NB: very important - √(t^2), not t because, in effect, it divides by -1 when the arg ≥ π

Derivation:

Make x the subject:

x^2-y^2=0

y^2=-x^2

x=±y

Now we create a method to have 2 sets of points i.e. y=x, y=-x:

t is our parameter.

let r = |t|

let θ = arg(t)

Therefore t = r * cis(θ)

let s = t^2 = r^2 * cis(2θ)

let d = t / √(s)

Therefore d = 1 for 0 ≤ θ < π

-1 for π ≤ θ < 2π

This (using d) gives us a split into 2 sections, which are the same size as the original.

So now, we do the following:

let n = r * cis(2θ) = s / |t|

Now n is the same number at double the angle, which allows us to get any complex number twice from the value of t, which is what we need, it also repeats where the value of d switches from 1 to -1, which is what we need.

let x = n

let y = dn

With this setup, we get every number twice, and then flip the sign for every y value so we get every number paired with the number, and the negated version of this number.

Therefore we have parameterised the relation.

Simplify to only use the pronumeral t:

x = n

= s / |t|

= t^2 / |t|

y = dn

= d * s / |t|

= d * t^2 / |t|

= (t / √(s)) * t^2 / |t|

= t^2 * (t / √(t^2)) / |t|

= t^3 / √(t^2) / |t|

= t^3 / (√(t^2) * |t|)

Therefore, it is possible to parameterise this relation over the complex plane with only one value for x and y for each value of t.

If, for example, you set a = 2 then you get x =2t and y = 2t. Let t range over the real numbers you only get one of the 2 straight lines (y =x). You have to include y = +/- at in order to pick up both branches. Same holds true if a is negative. It's still true that x^2 - y^2 = 0 but with x = at and y = at you only pick up half the solutions --- y=x.

x = at ; y = +/-at is the only way to pick up both lines. The "a" is unnecessary here but it doesn't hurt either. It's just simpler to exclude it.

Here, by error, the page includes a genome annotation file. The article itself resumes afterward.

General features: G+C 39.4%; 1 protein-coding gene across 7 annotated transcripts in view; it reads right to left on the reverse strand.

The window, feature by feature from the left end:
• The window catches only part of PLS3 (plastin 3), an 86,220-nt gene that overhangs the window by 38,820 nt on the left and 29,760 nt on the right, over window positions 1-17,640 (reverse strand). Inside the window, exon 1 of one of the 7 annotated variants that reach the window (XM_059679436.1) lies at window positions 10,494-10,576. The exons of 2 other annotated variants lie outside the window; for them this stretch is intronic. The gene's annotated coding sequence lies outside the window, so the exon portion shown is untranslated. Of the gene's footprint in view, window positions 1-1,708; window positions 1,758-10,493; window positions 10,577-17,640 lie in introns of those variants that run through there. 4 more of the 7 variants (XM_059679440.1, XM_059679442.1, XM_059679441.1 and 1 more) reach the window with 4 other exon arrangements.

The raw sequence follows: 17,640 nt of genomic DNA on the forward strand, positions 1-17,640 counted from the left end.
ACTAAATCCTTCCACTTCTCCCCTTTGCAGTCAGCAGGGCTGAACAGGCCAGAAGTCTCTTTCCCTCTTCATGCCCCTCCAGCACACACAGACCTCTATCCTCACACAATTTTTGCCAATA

both of these pairs of equations only pick up the line y=x (i.e. each pair plots the same line) and not the line y=-x and therefore you lose half of the solutions.

The only way to pick up the other half is x = t ; y = -t.

So from above: y=t, x=t or y=-t, x=-t :

You have to change drop one of the - signs to get : y=t, x=t or y=t, x=-t.

x^2 - y^2 = 0 describes 2 straight lines: y = x and y = -x

So let x = t and then y = t or y = -t where t is any real number.

This is sometimes referred to an a "degenerate hyperbola".

For the rectangular hyperbola, x^2 - y^2 = a^2, the asymptotes are the 2 lines y = x and y = -x. As a tends to 0, then the branches of the hyperbola itself actually approach the the 2 lines y = x and and y = -x and when a actually becomes 0 then the hyperbola turns into the 2 lines - hence the term "degenerate"

As a tends to infinity nothing really special happens. The hyperbola still exists has as the same 2 asymptotes, y = x and y = -x . This prevents the hyperbola approaching the 2 vertical lines x = a and x = -a. It just takes larger and larger of values of x to get arbitrarily close to to the asymptotes.

The case where x^2 + y^2 = 0 is the simplest case of all. It describes a single point (0,0)

For the circle x^2 + y^2 = a^2, the radius is a and as a tends to 0 the circle shrinks and approaches the center (0,0) and when a actually takes on the value of zero we get just the point (0,0). Hence a single point is sometimes called a "degenerate circle". As a tends to infinity we just get a larger and larger circle.

The curvature of the circle x^2 + y^2 = a^2 is 1/a so I suppose we can argue the as a tends to infinity the curvature tends to 0 - which is the curvature of a straight line but there is no single equation which can represent such a line.

If you don't put bounds, I think it's not possible. The graphic of your equation is a cross with four infinite branches and with one paramater, you can describe complicated curves but only with two infinite extensions.

If your variables are bounded, maybe it's possible.

So basically, I wanted to try to make a parametric equation of this equation to infinity and I did some research to transfer an implicit to parametric equation. Still, the case of x^2 + y^2 = 0 is quite complex as you actually said. Because from what I see, when I switch from implicit to parametric, I find some weird things. I actually think you're right, that's impossible.